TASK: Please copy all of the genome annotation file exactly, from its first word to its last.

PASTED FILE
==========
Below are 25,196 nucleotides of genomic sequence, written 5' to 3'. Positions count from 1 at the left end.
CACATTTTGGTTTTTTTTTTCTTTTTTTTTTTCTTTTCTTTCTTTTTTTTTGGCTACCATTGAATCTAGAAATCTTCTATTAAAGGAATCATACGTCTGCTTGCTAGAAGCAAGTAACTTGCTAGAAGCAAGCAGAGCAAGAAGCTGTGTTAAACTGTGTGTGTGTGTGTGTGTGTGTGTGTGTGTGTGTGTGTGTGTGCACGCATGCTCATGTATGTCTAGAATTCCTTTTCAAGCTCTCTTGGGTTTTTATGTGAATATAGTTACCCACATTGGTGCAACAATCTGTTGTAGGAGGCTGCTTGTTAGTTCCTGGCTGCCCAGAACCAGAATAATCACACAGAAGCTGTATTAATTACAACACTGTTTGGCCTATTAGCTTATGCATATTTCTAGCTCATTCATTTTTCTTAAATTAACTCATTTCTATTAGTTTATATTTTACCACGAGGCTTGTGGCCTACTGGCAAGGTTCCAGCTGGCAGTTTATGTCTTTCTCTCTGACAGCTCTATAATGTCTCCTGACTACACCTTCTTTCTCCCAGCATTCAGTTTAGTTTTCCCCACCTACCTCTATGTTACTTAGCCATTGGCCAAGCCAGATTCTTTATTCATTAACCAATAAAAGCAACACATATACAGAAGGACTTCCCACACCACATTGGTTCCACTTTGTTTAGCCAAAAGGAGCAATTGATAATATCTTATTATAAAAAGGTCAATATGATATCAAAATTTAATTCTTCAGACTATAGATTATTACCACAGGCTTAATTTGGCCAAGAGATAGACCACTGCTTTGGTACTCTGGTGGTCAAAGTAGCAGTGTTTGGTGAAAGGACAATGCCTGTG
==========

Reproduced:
Below are 25,196 nucleotides of genomic sequence, written 5' to 3'. Positions count from 1 at the left end.
CACATTTTGGTTTTTTTTTTCTTTTTTTTTTTCTTTTCTTTCTTTTTTTTTGGCTACCATTGAATCTAGAAATCTTCTATTAAAGGAATCATACGTCTGCTTGCTAGAAGCAAGTAACTTGCTAGAAGCAAGCAGAGCAAGAAGCTGTGTTAAACTGTGTGTGTGTGTGTGTGTGTGTGTGTGTGTGTGTGTGTGTGTGCACGCATGCTCATGTATGTCTAGAATTCCTTTTCAAGCTCTCTTGGGTTTTTATGTGAATATAGTTACCCACATTGGTGCAACAATCTGTTGTAGGAGGCTGCTTGTTAGTTCCTGGCTGCCCAGAACCAGAATAATCACACAGAAGCTGTATTAATTACAACACTGTTTGGCCTATTAGCTTATGCATATTTCTAGCTCATTCATTTTTCTTAAATTAACTCATTTCTATTAGTTTATATTTTACCACGAGGCTTGTGGCCTACTGGCAAGGTTCCAGCTGGCAGTTTATGTCTTTCTCTCTGACAGCTCTATAATGTCTCCTGACTACACCTTCTTTCTCCCAGCATTCAGTTTAGTTTTCCCCACCTACCTCTATGTTACTTAGCCATTGGCCAAGCCAGATTCTTTATTCATTAACCAATAAAAGCAACACATATACAGAAGGACTTCCCACACCACATTGGTTCCACTTTGTTTAGCCAAAAGGAGCAATTGATAATATCTTATTATAAAAAGGTCAATATGATATCAAAATTTAATTCTTCAGACTATAGATTATTACCACAGGCTTAATTTGGCCAAGAGATAGACCACTGCTTTGGTACTCTGGTGGTCAAAGTAGCAGTGTTTGGTGAAAGGACAATGCCTGTG